Why we removed the ability to connect your bank account to North and what we learnt on the way

February 28, 2020 · 7 min read

After testing various implementations of integrating bank accounts into North, we’ve decided to remove the feature for now.

Such a feature would have allowed every user to automatically get the carbon footprint of their bank transactions in the North app. This is accomplished by matching bank transactions to categories linked to an input-output (which converts transactions to carbon footprint measurements) model for consumption.

While this sounds great, we found that the costs of this at our current stage were simply too high. We ultimately decided we could spend that money and time on other things that will have a larger impact. If you believe that conclusion is wrong after having read this article, please reach out to us at [email protected].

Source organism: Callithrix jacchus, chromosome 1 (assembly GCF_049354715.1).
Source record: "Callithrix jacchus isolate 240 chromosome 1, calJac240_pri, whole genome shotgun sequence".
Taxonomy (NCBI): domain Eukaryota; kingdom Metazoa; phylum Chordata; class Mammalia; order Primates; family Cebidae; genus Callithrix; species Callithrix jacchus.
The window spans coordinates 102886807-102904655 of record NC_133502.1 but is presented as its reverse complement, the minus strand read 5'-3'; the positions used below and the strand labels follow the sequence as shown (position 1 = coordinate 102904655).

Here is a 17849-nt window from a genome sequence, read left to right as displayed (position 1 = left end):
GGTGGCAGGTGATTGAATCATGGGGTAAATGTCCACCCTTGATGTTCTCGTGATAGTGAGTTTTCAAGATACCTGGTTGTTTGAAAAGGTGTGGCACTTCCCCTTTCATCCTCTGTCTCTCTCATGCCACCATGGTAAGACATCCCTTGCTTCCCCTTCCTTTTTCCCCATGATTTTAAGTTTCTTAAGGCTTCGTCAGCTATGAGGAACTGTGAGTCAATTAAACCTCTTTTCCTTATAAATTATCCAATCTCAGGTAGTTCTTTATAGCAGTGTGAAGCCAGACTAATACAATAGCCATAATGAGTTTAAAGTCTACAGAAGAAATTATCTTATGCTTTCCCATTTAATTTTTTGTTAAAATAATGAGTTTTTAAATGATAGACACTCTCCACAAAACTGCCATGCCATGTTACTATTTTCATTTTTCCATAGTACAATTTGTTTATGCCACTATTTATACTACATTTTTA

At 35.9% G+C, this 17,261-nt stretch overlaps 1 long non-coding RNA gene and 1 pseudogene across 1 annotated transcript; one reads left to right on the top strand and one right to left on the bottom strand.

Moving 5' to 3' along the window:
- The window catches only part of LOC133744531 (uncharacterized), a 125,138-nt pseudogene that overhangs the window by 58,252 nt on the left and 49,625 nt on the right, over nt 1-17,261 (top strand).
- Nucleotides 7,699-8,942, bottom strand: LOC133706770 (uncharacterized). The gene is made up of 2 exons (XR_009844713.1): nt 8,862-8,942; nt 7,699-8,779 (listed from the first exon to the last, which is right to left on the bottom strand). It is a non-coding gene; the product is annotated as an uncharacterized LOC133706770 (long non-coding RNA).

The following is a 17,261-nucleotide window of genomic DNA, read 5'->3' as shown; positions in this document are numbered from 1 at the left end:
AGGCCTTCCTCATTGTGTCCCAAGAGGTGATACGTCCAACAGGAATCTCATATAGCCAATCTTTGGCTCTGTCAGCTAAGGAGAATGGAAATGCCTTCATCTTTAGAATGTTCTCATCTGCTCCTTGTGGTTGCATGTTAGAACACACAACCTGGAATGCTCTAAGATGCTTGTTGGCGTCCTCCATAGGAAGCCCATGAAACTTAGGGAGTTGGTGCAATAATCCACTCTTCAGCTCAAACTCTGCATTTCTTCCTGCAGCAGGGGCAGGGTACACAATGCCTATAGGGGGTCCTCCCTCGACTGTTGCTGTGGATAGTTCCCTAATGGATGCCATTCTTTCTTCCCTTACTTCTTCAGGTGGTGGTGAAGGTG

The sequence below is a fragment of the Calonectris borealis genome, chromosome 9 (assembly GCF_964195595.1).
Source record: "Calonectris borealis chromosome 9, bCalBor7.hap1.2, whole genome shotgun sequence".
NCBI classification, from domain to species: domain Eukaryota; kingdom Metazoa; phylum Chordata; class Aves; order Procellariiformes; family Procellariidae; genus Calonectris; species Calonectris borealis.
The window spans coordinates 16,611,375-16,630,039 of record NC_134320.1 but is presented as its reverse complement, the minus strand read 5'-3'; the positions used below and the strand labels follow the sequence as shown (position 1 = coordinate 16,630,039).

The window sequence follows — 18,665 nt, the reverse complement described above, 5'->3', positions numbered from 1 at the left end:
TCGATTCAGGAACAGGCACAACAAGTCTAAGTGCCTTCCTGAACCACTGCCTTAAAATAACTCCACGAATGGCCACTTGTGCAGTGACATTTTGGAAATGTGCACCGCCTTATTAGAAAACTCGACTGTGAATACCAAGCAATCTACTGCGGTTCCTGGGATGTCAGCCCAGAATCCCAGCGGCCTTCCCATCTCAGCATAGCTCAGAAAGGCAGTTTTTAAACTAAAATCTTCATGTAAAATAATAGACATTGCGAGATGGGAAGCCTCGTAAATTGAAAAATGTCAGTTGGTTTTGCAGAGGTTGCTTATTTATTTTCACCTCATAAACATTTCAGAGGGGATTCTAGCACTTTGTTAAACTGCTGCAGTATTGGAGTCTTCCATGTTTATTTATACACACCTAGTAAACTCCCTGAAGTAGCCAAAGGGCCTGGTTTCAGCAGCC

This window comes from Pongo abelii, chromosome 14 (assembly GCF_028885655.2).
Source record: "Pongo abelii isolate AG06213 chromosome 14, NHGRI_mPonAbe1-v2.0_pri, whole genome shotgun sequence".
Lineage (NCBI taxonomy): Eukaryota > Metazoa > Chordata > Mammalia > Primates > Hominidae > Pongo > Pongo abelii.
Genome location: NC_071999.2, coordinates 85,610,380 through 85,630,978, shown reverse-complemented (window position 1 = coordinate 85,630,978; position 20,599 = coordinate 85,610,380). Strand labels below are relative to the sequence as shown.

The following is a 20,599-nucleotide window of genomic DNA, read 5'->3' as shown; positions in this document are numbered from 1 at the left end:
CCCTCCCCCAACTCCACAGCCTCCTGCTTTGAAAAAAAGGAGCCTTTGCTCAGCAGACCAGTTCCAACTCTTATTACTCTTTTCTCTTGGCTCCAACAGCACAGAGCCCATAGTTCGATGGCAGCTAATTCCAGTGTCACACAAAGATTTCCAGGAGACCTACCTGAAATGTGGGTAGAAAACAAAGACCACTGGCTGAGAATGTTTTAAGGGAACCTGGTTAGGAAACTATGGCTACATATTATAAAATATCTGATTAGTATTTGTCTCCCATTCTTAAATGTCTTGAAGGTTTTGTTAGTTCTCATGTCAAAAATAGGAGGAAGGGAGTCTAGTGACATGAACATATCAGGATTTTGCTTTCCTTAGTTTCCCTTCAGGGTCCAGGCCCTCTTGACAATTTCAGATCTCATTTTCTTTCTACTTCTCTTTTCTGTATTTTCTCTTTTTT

We hope this blog post can save like-minded climate entrepreneurs time and maybe inspire people to find better ways to do it.

If you want to read in more detail how we came to this decision: read along!

Why bank transactions are interesting

North’s core functionality is to connect to services and apps you already use to automatically let you track your carbon footprint. While in Denmark a lot of services are digital, this is not true for the vast majority of countries. Bank transactions, however, are the exception.

Recently, a lot of services have popped up allowing companies to get access (with a user’s permissions) to people’s bank accounts, mainly bolstered by recent EU legislation making the process a lot easier than it was before.